A Dad's Guide to Epidurals - dummies

By Mathew Miller, Sharon Perkins

Here is an explanation of epidural anesthesia for dads. It consists of medications given through a catheter placed in the spinal canal. The pro of epidurals is obvious: They decrease pain. They do have other benefits as well, in some cases. For example:

  • Epidurals can help a tense mom relax. Tension can slow labor; women who are especially tense may benefit from an epidural to help them relax.

  • Epidurals provide continuous pain relief. In many cases, a continuous infusion of medication prevents the medication from wearing off.

Basics of medications used in epidurals explained for dads

Several different types of medication are used in epidural anesthesia. Anesthetics such as lidocaine or bupivacaine may be combined with narcotics such as fentanyl or morphine. Narcotics decrease the amount of local anesthetics needed to achieve adequate comfort. Narcotics given in an epidural don’t cause drowsiness the way sedatives do.

What to expect during your partner’s epidural placement

An epidural can be given at any stage of labor but usually isn’t given in very early labor because it can slow progress. Some doctors will start oxytocin, a drug used to induce labor, when epidural anesthesia is given in early labor.

A large amount of IV fluid, approximately one bag, is infused rapidly to offset the drop in blood pressure that may occur with epidural anesthesia. This infusion can be uncomfortable because the fluid is at room temperature and feels cold.

Dads are very much in demand during epidural placement to give mom a person to lean on so she can get into the proper “curled shrimp” position for catheter placement. The epidural catheter is placed into the epidural space on the midback by inserting a metal needle into the epidural space and then threading the catheter through the needle.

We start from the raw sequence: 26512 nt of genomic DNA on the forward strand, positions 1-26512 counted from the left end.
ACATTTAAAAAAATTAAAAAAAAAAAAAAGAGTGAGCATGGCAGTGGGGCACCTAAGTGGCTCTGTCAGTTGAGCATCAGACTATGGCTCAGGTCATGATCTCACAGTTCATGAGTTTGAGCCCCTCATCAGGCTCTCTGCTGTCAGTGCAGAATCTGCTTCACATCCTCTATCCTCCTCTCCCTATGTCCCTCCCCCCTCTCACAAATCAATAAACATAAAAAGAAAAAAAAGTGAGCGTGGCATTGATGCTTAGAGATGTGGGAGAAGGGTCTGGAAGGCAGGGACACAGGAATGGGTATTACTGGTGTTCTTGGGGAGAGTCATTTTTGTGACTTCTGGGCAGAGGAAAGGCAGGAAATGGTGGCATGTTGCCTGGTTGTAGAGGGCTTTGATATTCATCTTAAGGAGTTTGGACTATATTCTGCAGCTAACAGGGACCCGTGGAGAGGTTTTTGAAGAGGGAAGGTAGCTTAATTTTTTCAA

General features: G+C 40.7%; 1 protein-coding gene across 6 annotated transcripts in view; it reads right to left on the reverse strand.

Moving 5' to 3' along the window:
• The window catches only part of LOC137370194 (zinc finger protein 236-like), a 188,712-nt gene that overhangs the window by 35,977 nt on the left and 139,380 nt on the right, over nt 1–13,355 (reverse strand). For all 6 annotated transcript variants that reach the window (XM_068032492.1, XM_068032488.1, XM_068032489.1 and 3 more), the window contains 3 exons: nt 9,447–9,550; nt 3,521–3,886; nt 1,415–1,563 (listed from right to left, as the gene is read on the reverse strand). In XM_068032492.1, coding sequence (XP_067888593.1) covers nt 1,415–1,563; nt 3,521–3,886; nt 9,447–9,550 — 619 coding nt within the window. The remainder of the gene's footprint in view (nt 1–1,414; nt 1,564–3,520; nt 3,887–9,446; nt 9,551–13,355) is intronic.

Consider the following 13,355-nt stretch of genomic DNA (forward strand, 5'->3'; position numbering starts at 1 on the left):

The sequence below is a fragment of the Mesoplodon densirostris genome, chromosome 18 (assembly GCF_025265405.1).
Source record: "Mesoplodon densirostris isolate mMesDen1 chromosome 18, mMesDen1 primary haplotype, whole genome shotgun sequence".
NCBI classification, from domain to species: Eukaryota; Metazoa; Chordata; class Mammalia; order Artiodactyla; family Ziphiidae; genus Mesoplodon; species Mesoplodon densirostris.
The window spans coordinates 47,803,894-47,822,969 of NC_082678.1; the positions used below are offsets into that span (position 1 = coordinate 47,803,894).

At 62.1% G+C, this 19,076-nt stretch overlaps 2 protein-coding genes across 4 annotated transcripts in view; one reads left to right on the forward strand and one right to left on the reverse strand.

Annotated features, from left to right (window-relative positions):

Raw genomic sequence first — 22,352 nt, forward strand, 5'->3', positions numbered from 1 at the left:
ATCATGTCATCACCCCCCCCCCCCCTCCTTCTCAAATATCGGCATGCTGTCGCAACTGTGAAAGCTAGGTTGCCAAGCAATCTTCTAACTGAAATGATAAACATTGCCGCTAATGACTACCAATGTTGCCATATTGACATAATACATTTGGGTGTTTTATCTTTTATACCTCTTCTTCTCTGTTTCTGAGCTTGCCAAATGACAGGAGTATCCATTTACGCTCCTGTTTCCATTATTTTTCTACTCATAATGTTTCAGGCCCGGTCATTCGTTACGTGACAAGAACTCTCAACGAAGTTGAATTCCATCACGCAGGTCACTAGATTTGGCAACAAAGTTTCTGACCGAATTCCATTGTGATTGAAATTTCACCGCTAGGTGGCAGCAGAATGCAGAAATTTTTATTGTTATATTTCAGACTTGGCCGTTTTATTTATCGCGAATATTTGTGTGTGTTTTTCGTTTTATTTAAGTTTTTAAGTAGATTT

Only the soft plastic catheter remains in the back. She must remain sitting up and still, even through contractions, for a period of five to ten minutes while the catheter is placed.

After the catheter is taped in place, the anesthesiologist assists her back to a lying down position and assesses her blood pressure and comfort level for several minutes. In many centers, the epidural catheter is attached to an infusion pump that delivers a continuous infusion during labor to help maintain adequate pain relief.

If you feel at all shaky or nervous while your partner receives the epidural, or if you start to get lightheaded from standing in one position too long, ask someone else to take over supporting mom so you can sit down before you fall down.

Sometimes placing the catheter is difficult because of your partner’s anatomy, and more than one needle stick may be necessary. This isn’t anyone’s fault, and getting the catheter placed correctly is important. You can help by staying calm and keeping your partner calm, too.

[Credit: Illustration by Kathryn Born, MA]
Credit: Illustration by Kathryn Born, MA

When the catheter is in place, a test dose is given, and your partner’s blood pressure is carefully assessed because epidural anesthesia can cause blood pressure to drop. She has to wear an automatic blood-pressure cuff on her arm for a short period, and she may find this very uncomfortable. If her blood pressure is low, she may be tilted slightly to her left side.

Explanation of possible side effects of an epidural for dads

Following are some of the side effects of epidural anesthesia:

  • Difficulty urinating: Most women can’t urinate well after the epidural is given, and a full bladder can get in the way of the baby’s head and slow the pushing stage of labor. A Foley catheter may be placed to drain urine or the bladder may be emptied intermittently.

  • Hot spots: Sometimes women have an area that doesn’t “take” to the epidural, and they need to change positions so that the anesthesia goes to a different area and numbs the nerves that haven’t been numbed well. In the worst-case scenario, the epidural may need to be re-placed.

  • Nausea and/or vomiting: These symptoms may also occur in labors without epidurals.

  • A rise in temperature: It’s difficult to tell whether infection or the epidural is causing a rise in temperature, so intravenous antibiotics must be given to avoid complications in case an infection is present. Any time mom runs a fever, the fetus may also develop one, from the increase in womb temperature.

  • Shivering: The fluid infusion or the epidural can cause shivering. Your partner will appreciate extra blankets, especially if they’re straight out of the warmer.